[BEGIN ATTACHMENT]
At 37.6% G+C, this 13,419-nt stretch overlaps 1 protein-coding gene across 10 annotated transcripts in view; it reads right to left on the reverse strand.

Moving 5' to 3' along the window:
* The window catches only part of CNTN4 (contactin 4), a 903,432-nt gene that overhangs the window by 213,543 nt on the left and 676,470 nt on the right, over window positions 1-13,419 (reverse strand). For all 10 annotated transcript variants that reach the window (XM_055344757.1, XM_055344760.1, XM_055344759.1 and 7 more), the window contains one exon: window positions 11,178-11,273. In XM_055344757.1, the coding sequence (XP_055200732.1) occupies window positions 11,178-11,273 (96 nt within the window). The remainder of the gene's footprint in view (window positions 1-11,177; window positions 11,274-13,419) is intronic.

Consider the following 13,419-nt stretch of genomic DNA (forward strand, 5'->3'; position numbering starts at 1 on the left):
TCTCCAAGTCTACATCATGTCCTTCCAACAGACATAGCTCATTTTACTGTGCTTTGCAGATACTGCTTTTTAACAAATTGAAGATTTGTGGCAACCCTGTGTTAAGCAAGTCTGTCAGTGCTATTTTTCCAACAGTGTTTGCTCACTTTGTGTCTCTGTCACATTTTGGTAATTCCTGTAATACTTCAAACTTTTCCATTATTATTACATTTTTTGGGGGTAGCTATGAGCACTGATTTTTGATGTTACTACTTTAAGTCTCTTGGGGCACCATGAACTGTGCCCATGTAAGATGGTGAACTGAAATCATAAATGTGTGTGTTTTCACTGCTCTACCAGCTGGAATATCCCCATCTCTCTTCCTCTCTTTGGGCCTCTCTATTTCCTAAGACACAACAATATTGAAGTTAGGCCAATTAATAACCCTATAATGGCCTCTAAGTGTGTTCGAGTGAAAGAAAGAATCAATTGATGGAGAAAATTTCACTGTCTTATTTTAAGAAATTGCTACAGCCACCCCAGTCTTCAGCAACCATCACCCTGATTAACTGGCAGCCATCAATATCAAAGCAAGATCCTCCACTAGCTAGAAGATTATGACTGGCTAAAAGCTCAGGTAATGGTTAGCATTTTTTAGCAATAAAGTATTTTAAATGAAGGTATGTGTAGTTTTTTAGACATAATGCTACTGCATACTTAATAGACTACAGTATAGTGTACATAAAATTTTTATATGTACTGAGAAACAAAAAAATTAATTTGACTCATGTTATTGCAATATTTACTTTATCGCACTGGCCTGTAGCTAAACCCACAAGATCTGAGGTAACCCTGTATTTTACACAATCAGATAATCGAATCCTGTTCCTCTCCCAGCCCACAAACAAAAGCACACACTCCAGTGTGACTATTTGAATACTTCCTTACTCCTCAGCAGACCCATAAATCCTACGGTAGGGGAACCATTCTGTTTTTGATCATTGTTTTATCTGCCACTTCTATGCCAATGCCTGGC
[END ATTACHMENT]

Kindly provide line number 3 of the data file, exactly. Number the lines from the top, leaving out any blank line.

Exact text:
* The window catches only part of CNTN4 (contactin 4), a 903,432-nt gene that overhangs the window by 213,543 nt on the left and 676,470 nt on the right, over window positions 1-13,419 (reverse strand). For all 10 annotated transcript variants that reach the window (XM_055344757.1, XM_055344760.1, XM_055344759.1 and 7 more), the window contains one exon: window positions 11,178-11,273. In XM_055344757.1, the coding sequence (XP_055200732.1) occupies window positions 11,178-11,273 (96 nt within the window). The remainder of the gene's footprint in view (window positions 1-11,177; window positions 11,274-13,419) is intronic.